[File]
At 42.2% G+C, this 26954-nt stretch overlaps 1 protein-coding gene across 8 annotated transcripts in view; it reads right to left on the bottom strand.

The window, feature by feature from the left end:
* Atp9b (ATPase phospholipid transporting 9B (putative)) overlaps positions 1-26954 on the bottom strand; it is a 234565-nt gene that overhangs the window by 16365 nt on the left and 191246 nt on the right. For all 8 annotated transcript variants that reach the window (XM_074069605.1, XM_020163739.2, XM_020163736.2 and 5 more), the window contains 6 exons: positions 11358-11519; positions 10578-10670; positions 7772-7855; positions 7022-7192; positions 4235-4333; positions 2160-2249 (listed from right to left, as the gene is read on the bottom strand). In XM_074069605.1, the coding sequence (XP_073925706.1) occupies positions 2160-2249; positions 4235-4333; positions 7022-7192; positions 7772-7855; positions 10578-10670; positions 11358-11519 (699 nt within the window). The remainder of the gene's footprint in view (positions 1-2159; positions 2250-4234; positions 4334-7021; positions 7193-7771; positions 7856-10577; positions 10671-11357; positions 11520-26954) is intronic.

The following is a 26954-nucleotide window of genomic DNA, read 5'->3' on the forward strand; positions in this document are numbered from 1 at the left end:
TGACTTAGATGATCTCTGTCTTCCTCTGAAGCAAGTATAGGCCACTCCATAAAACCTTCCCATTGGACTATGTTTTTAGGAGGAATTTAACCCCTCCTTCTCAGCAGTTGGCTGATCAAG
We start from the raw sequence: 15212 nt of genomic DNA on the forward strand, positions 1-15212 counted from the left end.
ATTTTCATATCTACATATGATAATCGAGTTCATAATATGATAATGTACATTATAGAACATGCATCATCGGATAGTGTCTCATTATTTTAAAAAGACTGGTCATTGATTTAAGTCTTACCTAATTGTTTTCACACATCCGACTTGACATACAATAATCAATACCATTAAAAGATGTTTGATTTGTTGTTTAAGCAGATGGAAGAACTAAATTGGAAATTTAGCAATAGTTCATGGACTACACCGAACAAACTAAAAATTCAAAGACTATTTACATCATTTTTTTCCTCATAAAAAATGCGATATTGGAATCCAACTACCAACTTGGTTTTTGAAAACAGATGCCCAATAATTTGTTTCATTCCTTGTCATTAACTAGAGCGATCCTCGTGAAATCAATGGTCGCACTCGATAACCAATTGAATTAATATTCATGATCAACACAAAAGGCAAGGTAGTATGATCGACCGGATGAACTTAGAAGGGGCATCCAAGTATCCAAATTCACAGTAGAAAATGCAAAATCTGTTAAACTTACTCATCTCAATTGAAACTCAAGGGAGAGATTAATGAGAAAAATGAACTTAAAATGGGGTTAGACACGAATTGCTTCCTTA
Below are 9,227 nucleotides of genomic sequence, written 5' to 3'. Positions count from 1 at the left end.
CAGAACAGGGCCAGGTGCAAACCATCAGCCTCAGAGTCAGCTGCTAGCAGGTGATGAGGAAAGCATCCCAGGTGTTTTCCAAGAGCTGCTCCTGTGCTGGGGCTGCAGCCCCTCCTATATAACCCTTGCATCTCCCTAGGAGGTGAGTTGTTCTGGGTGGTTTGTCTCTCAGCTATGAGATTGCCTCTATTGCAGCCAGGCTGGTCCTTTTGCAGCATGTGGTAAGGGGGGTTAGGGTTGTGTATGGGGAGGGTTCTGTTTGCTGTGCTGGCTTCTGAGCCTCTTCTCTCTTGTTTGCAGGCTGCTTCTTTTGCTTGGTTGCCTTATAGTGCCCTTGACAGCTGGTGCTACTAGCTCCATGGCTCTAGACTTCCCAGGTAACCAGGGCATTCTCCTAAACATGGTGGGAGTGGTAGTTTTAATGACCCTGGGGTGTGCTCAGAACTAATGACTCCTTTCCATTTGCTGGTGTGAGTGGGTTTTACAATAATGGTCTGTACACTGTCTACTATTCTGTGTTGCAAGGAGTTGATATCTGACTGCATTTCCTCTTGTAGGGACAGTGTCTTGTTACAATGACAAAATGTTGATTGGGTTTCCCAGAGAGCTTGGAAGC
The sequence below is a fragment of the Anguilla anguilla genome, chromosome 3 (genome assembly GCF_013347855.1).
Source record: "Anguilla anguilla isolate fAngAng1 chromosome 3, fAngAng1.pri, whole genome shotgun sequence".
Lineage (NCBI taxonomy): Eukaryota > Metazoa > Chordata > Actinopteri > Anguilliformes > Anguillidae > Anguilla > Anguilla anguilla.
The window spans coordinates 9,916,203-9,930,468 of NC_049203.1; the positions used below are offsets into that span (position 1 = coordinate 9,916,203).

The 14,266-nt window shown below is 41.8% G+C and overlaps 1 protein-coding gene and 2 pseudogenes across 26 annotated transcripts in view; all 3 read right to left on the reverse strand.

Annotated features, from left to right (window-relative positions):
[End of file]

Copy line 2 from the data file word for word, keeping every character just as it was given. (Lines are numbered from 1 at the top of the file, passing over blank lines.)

The window, feature by feature from the left end: